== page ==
Wan-Ifra finds out positive side of engaged journalism

Media expert says community-centered journalism can rebuild trust on newsroom


With the advent of social media, the global news industry is facing a challenging time as the credibility of news and views have been marred in controversies. In an interview with Wan-Ifra, Kim Bode, community and product operations manager at News Deeply and adjunct professor at the New York University said that the need of the hour is to focus on community-centred or engaged journalism.

Bode was of the view that community-centred or engaged journalism puts the people first who are most affected by or interested in the issues that are being covered. It reflects the principles of human-centred design, which aims to build products that are actually serving the needs of the people they’re for. It can be easily differentiated from the ‘audience’ who can be categorized as anonymous crowds of mostly passive journalism consumers.

She was of the view that, if implemented, engaged journalism can enhance the trust of the communities that are covered in news stories in a significant way. Engaged or community-centred journalism often works well in newsrooms that have dedicated engagement reporters, editors or entire teams. Usually, newsrooms have a large array of tools and techniques that make it much easier for journalists to engage with communities in a meaningful way.

Bode believes that listening to the community increases trust. To prove her claim she cites that a growing community of journalists, researchers and other practitioners are working on this and are continuously sharing their findings. Joy Mayer, who is the director of TrustingNews.org and community manager of Gather, has done some incredible work on this.

There are a number of organizations that have been studying this phenomenon, collecting case studies and distributing best practices like Democracy Fund, Free Press, American Press Institute, The Membership Puzzle, Hearken, GroundSource, The Lenfest Institute for Journalism and the Engaged Journalism Accelerator by the European Journalism Center.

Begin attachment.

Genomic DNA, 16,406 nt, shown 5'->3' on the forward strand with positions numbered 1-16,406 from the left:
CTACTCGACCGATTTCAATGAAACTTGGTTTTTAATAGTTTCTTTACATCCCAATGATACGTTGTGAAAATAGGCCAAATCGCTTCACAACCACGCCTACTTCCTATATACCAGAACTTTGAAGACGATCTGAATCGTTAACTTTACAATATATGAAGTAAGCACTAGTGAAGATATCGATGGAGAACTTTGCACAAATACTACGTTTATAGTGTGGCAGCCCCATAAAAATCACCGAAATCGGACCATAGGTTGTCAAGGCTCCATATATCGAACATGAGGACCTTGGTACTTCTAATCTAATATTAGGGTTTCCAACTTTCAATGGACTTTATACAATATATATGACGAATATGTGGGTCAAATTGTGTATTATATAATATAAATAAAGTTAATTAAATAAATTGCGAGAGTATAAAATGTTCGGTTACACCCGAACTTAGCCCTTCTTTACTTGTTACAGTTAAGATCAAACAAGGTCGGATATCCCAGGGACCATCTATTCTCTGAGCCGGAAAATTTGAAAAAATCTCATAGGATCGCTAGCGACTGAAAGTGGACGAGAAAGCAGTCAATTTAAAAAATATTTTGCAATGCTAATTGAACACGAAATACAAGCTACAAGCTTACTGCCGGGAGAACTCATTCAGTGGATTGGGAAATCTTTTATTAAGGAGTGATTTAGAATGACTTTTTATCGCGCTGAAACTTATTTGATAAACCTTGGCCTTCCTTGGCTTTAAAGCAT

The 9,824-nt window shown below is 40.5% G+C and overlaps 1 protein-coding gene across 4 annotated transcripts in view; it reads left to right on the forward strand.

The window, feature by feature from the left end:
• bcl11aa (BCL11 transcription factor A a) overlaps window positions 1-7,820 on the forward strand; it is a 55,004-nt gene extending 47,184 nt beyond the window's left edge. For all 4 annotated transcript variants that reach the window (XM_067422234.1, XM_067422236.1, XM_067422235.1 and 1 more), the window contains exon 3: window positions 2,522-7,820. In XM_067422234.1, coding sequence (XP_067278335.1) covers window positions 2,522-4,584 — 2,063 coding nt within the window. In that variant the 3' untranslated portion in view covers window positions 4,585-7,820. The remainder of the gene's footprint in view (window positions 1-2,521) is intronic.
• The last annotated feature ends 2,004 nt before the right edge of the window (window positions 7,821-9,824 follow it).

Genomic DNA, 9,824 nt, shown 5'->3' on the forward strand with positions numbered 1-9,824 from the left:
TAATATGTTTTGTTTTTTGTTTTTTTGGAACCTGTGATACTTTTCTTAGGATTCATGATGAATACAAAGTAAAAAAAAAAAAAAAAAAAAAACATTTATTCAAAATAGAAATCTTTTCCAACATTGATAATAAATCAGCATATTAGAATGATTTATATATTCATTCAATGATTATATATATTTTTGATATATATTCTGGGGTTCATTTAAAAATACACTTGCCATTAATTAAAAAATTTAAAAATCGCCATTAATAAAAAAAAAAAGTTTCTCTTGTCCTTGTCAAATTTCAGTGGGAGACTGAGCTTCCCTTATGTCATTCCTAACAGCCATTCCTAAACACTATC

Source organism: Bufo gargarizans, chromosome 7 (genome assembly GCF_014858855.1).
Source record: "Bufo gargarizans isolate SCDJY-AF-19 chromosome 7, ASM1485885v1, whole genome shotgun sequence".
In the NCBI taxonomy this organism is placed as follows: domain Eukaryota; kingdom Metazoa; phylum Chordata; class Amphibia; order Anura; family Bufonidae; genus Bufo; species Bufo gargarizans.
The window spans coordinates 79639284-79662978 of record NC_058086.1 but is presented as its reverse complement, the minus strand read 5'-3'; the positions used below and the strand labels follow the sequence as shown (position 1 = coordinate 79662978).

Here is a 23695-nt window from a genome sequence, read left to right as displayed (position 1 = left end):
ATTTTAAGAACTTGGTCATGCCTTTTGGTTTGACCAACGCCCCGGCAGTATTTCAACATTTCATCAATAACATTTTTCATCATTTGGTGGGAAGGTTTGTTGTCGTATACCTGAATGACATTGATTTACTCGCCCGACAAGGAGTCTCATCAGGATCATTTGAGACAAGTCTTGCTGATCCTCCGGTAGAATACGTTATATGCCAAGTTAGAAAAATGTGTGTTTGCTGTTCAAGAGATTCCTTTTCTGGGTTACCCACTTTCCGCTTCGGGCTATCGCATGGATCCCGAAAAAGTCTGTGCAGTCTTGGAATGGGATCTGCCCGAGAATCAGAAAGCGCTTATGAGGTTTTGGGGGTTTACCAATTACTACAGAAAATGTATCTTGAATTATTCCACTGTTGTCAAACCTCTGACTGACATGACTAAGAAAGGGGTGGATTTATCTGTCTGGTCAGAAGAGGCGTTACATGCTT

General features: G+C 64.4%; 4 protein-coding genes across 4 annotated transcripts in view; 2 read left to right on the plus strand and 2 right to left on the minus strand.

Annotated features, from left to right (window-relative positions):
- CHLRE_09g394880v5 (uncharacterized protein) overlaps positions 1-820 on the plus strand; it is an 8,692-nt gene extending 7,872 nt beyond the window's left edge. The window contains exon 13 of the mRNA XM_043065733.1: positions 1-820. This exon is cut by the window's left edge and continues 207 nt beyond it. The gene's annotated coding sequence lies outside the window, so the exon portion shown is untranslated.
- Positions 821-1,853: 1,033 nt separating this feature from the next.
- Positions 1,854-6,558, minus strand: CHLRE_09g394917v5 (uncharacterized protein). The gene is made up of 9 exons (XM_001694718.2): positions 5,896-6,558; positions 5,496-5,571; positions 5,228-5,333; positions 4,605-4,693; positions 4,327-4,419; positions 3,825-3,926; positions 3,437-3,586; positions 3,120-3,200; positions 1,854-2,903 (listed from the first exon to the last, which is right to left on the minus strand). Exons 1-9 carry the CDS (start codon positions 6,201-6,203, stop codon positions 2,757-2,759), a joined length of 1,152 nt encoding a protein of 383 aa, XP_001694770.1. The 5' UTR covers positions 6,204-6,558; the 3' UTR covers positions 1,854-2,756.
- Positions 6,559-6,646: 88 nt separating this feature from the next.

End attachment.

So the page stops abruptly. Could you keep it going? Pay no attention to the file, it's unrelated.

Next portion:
Some universities have also done some interesting research, and the Newmark Journalism School at CUNY even has an entire program dedicated to it directed by Carrie Brown. And then there are many newsrooms, that are already practising community-centred journalism. They measure the success of these initiatives against their own benchmarks, for which they usually look at a combination of quantitative and qualitative data. What’s really great about this community is that engagement folks are very collaborative and not shy to share what’s been working for their organization, in the spirit of bringing the industry forward as a whole.

According to Bode, a change of attitude is the most important requisite to implement the process of engaged journalism in any newsroom. A change in newsroom processes is also needed. Because many newsrooms struggle with it, in many different contexts. While a culture shift is essential for implementing community-centred journalism, workflows and processes are crucial to make it happen. The process should start and end with the people – before there’s even an idea for a story or a product. So first it’s important to find out more about the communities affected, how they interact, what they’re interested in, who they trust. This can be researched and mapped out.

Once a story or an issue is identified, a newsroom can think about the best ways to interact with the community. According to Bode, it might make sense to join a Facebook or a WhatsApp group, to distribute a form, to text, message or email, maybe none of these are useful or maybe all of them.

Community-centred journalism is not confined within just content, rather it depends on the processes and workflows. The content should speak to the community’s information needs and elevate some of their voices. In any case, it’s important to figure out the best ways to communicate with the community and precisely explain how newsroom would like to gather feedback or any other kind of input.

In many instances, “community journalism” is seen as local journalism. But many communities share common interests while their members aren’t anywhere close to each other geographically, even more so today when the internet makes it so easy to interact remotely.

Bode agreed that more has been done and tried on the hyper-local and local level. At the same time, some national newsrooms like Vox, ProPublica or Zeit Online publications have had great successes involving communities as well as single subject publications.

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